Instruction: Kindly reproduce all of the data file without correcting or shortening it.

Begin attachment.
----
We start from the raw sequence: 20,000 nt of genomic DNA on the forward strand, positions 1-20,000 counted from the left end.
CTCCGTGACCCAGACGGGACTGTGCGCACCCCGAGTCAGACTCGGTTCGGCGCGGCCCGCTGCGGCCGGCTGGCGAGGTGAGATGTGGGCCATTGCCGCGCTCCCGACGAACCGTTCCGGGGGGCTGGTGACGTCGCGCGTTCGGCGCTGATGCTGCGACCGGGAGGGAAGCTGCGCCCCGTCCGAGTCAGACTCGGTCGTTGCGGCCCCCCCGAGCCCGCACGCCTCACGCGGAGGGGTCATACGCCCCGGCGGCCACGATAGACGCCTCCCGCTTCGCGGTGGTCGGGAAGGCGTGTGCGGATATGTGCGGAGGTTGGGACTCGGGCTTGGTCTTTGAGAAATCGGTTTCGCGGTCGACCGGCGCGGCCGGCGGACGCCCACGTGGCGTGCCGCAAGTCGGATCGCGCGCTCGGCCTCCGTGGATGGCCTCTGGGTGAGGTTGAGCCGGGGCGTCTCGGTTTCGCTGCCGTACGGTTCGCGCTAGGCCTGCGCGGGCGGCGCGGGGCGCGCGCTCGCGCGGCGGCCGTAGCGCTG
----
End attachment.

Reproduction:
We start from the raw sequence: 20,000 nt of genomic DNA on the forward strand, positions 1-20,000 counted from the left end.
CTCCGTGACCCAGACGGGACTGTGCGCACCCCGAGTCAGACTCGGTTCGGCGCGGCCCGCTGCGGCCGGCTGGCGAGGTGAGATGTGGGCCATTGCCGCGCTCCCGACGAACCGTTCCGGGGGGCTGGTGACGTCGCGCGTTCGGCGCTGATGCTGCGACCGGGAGGGAAGCTGCGCCCCGTCCGAGTCAGACTCGGTCGTTGCGGCCCCCCCGAGCCCGCACGCCTCACGCGGAGGGGTCATACGCCCCGGCGGCCACGATAGACGCCTCCCGCTTCGCGGTGGTCGGGAAGGCGTGTGCGGATATGTGCGGAGGTTGGGACTCGGGCTTGGTCTTTGAGAAATCGGTTTCGCGGTCGACCGGCGCGGCCGGCGGACGCCCACGTGGCGTGCCGCAAGTCGGATCGCGCGCTCGGCCTCCGTGGATGGCCTCTGGGTGAGGTTGAGCCGGGGCGTCTCGGTTTCGCTGCCGTACGGTTCGCGCTAGGCCTGCGCGGGCGGCGCGGGGCGCGCGCTCGCGCGGCGGCCGTAGCGCTG